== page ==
Effectiveness and Equity of Future Transportation Financing Options at the Federal and State Levels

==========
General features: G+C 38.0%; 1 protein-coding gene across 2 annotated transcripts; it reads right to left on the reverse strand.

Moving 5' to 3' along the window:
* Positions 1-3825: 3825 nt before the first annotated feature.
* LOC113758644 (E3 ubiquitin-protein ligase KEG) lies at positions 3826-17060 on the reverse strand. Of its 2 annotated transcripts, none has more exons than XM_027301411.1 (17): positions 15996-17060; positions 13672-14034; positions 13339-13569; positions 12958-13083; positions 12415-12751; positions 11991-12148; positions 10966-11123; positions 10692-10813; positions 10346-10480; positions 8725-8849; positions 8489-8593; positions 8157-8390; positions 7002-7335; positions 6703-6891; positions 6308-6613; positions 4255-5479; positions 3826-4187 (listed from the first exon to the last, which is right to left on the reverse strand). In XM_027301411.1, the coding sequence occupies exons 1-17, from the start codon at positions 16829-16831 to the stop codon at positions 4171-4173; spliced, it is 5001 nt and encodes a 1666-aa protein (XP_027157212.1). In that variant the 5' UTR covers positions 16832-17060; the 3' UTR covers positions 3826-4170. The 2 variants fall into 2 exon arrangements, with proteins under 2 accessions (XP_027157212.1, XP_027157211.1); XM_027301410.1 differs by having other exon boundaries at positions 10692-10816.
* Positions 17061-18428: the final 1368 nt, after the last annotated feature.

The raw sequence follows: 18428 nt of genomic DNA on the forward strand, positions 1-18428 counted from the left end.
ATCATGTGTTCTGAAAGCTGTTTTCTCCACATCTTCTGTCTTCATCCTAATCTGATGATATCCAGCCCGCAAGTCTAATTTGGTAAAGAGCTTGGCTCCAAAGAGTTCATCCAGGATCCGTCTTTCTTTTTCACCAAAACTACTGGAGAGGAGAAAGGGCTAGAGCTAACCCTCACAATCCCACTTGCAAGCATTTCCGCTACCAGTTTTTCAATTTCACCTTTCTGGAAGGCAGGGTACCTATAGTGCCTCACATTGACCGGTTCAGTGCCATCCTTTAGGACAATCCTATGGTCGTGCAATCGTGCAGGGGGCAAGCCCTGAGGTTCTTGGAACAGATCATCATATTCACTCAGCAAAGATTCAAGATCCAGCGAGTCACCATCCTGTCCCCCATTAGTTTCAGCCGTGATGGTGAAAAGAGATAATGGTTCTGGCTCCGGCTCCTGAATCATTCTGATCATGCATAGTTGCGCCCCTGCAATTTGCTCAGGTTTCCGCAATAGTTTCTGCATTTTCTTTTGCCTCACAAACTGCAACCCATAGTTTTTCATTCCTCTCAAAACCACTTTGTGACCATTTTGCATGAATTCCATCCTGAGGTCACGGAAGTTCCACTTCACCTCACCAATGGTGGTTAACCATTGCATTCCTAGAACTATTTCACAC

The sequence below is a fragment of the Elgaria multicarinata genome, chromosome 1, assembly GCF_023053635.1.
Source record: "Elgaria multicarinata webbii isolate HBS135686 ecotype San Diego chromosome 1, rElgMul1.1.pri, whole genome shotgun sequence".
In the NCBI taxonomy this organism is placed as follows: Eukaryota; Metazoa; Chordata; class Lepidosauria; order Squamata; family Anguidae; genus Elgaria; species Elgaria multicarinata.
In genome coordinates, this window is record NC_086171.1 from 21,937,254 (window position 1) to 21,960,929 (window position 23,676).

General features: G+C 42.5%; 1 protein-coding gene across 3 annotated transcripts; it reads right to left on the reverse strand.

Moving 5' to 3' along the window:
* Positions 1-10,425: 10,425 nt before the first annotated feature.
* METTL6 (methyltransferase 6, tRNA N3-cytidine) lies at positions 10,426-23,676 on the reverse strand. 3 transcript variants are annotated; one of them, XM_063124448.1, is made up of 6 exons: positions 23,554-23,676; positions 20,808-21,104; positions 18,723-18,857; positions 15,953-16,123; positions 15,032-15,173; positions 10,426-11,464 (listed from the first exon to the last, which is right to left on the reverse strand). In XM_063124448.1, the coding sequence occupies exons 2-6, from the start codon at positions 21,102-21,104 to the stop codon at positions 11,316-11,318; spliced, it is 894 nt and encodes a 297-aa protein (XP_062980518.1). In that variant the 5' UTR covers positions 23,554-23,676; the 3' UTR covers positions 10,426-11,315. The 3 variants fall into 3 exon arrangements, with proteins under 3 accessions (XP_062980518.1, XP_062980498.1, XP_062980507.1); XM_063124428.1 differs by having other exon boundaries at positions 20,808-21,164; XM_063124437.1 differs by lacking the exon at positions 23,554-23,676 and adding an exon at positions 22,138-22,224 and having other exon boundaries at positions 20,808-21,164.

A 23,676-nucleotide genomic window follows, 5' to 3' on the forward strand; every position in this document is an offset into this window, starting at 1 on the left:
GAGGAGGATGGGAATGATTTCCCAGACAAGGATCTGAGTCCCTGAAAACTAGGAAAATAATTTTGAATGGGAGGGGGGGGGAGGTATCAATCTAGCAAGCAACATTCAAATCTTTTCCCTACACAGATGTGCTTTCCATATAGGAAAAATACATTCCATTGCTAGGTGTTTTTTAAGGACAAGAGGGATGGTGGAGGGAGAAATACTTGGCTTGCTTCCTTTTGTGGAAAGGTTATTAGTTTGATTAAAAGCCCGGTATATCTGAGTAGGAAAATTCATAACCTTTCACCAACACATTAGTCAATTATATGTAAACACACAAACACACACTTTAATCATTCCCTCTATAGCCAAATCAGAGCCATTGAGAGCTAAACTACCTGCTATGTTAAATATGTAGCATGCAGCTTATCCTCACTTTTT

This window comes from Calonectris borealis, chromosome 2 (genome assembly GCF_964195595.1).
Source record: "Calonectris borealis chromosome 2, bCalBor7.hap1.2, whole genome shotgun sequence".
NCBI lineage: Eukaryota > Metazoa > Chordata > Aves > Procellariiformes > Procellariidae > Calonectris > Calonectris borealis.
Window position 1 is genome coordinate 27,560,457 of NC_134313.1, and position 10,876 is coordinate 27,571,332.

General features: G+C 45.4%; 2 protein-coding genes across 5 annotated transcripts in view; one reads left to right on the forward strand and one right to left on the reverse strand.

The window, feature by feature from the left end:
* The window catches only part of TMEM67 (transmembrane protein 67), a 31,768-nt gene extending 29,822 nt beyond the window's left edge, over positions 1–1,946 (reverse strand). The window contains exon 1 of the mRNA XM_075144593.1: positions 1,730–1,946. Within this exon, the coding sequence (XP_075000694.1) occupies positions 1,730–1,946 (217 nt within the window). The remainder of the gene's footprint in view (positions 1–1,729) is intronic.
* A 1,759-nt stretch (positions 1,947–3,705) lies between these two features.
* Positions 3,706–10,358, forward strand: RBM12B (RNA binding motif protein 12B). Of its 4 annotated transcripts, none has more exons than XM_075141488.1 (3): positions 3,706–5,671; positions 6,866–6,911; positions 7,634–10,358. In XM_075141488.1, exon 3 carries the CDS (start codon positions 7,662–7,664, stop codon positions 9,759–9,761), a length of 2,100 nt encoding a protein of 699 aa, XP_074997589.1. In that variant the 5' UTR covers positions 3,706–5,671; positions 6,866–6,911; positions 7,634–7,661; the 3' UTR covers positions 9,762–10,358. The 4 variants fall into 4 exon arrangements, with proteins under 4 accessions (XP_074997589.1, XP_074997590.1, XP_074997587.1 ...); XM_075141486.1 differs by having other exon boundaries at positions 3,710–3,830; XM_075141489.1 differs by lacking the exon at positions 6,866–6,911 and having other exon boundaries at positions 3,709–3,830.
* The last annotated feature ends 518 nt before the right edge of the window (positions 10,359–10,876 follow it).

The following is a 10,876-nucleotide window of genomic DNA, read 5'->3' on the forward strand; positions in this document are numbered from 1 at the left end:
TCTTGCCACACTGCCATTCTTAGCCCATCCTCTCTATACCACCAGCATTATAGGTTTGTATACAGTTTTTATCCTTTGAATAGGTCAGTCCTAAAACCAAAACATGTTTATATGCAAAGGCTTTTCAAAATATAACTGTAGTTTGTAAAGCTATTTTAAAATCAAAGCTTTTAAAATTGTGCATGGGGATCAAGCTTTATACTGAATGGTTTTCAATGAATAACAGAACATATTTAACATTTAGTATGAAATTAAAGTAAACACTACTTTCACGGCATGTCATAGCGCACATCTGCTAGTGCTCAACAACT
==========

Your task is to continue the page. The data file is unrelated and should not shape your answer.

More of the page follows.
It has become evident both at the federal and state levels, that without a significant tax rate increase the gasoline tax - the Highway Trust Fund's primary revenue source - will no longer be a viable method of generating sufficient revenue. According to a report prepared by Cambridge Systematics Inc. (2005), maintaining the nation's current highways and transit systems required approximately $222 billion in 2005, and that amount will increase to $295 billion for 2015. In order to improve the current highways and transit systems, those numbers increase to $271 billion for 2005 and $356 billion for 2015. However, 2005 annual resources only amounted to approximately $180 billion from all levels of government, well short of covering even the maintenance costs. The federal gasoline tax has not increased since 1993. Increased inflation and greater vehicle fuel efficiency have eroded the purchasing power of the gasoline tax revenues. Alternative fuels and fuel efficiency improvement have not completely disrupted tax collection, but it has become clear that an alternative to the gasoline tax is necessary. Recent sharp increases in gasoline prices have resulted in a reduction in total vehicle travel, further hurting the gasoline tax revenue at all levels. A series of revenue studies have been conducted in recent years with leadership from the National Revenue Commission created under SAFETEA-LU, AASHTO, TRB, and state agencies (McMullen and Zhang 2008, National Revenue Commission 2007, Cambridge Systematics Inc. et. al. 2006, TRB 2006). These studies have all confirmed the revenue gap, and proposed future financing options to close the gap. The following list summarizes the proposed revenue-generating alternatives: (1) Increase gas tax steadily in the next several years and then index it to inflation; (2) Implement a federal transit ticket surcharge on a per-trip basis; (3) Increase vehicle registration and other vehicle-related fees; (4) Replace or supplement fuel tax with a mileage-based user fee system; (5) Tolling freeways for revenue generation and congestion management; (6) Encourage public-private partnerships and leverage private-sector resources; (7) Expand specific revenue sources for freight-related transportation needs. While the nation as a whole and many states engage in the debate of sustainable transportation financing options, answers to the following questions will provide critically important input to this debate and help decision-makers forge effective and equitable financing policies: (a) What is the true revenue-generating potential of alternative policy portfolios? (b) How can revenue goals for maintaining and improving systems be achieved (e.g. how much higher the gas tax needs to be; what should be the rate of vehicle mileage fee)? (c) What are the impact of alternative policies on different population segments (e.g. low and high income, urban and rural, different regions, transit users)? (d) How will the general public react to the policy scenarios and how to gain their support? This project will integrate existing datasets (national and regional travel surveys, Highway Performance Monitoring System, etc.) and develop statistical models to answer these important questions. The statistical models estimate how individual households or user groups by geographic location make vehicle ownership (quantity and type) and use (miles driven on each vehicle) adjustments in response to proposed policy scenarios respectively. The overall effectiveness and equity of each financing option will then be evaluated based on model outputs. Similar models have been developed by the P.I. for Oregon, and successfully applied to evaluate the revenue and equity impact of vehicle mileage fees. This proposed project will extend the previous research by considering gas taxes, transit ticket surcharge, vehicle registration fee, distance-based user fee, and tolling at both federal and state levels. Maryland (due to availability of recent surveys and detailed network information) and California (early adoption of fuel-efficient and low-emission vehicles) will be used for state-level case studies. Since there are no clear quantifiable policy proposals regarding public-private partnerships (Zhang 2009) or freight-specific transportation revenue sources, the evaluation of these two financing options are left for future research after the national agenda on these policies is established. Compared to previous analyses of future transportation financing options, this project is unique and more advanced in several ways. First, demand responses to proposed financing options will be considered in impact analysis. This will be a significant methodological contribution, because a previous study has shown that revenue changes under new funding policies can be overestimated by 11~28% if short-run demand responses are ignored, and by an additional 3~5% if long-run responses are also ignored (Zhang and McMullen 2009). Second, in addition to revenue total estimates, this project will also examine the distributional effects of future financing options on different population groups. A thorough understanding of the equity issue is necessary for political debates, and for gaining public support. Finally, this project will explore environmentally-friendly (or green) versions of proposed financing options. For instance, a fixed vehicle mileage fee rate for all vehicles has a greener counterpart that incorporates a variable fee structure favoring more fuel-efficient vehicles. A green financing option will not only help reduce energy consumption and pollution emissions, but also improve public support as shown by a recent survey in California (Agrawal 2009).